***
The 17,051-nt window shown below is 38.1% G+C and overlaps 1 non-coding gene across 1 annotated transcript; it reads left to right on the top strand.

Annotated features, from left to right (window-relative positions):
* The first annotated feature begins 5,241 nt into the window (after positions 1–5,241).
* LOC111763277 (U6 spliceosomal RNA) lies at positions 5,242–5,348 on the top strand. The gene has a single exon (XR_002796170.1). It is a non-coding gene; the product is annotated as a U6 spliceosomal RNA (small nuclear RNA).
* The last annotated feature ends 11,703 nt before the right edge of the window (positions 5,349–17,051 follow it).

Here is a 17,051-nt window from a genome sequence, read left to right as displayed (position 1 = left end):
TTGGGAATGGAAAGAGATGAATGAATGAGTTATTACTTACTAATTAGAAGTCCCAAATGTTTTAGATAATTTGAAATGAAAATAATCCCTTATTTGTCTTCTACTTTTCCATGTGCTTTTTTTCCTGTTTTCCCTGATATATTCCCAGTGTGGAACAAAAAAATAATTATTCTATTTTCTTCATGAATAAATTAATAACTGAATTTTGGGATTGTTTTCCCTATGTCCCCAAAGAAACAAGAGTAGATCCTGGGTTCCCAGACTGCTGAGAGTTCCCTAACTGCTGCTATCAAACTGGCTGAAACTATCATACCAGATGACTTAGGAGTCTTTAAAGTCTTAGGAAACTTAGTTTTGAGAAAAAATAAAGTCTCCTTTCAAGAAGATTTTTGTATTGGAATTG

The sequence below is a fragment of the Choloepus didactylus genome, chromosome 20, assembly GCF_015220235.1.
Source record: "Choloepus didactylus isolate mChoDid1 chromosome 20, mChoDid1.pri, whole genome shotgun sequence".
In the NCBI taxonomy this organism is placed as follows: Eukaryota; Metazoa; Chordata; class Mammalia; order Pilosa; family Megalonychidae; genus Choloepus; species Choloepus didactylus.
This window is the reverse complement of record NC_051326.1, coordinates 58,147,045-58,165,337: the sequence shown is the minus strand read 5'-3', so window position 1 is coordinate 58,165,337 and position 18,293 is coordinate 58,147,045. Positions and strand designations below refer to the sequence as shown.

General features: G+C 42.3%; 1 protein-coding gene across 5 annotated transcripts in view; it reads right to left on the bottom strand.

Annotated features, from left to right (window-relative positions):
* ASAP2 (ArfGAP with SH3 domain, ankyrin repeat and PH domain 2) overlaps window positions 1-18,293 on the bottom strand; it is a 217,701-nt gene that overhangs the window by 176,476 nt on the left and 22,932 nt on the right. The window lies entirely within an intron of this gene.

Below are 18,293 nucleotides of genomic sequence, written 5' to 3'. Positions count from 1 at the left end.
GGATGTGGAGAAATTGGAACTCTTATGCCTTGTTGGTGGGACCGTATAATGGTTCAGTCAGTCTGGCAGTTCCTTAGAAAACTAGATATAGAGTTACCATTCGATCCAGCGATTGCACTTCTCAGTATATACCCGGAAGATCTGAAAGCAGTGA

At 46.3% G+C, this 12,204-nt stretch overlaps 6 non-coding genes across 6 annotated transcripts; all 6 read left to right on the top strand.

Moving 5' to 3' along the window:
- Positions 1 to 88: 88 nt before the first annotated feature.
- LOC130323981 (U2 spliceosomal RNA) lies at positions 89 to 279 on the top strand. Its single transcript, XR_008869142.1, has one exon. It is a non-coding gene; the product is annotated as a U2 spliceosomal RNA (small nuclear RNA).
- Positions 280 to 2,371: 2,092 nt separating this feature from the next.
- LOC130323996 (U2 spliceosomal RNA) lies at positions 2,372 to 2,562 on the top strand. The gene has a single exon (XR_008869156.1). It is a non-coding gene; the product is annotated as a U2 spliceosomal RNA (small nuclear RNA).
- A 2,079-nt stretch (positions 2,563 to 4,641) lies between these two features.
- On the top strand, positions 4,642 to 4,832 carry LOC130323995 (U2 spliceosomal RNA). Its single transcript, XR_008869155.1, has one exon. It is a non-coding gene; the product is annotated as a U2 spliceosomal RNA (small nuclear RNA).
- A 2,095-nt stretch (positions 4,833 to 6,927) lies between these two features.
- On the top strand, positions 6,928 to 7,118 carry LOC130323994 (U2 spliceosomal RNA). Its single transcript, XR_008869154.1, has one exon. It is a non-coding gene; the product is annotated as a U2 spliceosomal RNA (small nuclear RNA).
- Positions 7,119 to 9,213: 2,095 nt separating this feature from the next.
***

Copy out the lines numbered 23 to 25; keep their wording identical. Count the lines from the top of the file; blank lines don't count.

- A 2,079-nt stretch (positions 2,563 to 4,641) lies between these two features.
- On the top strand, positions 4,642 to 4,832 carry LOC130323995 (U2 spliceosomal RNA). Its single transcript, XR_008869155.1, has one exon. It is a non-coding gene; the product is annotated as a U2 spliceosomal RNA (small nuclear RNA).
- A 2,095-nt stretch (positions 4,833 to 6,927) lies between these two features.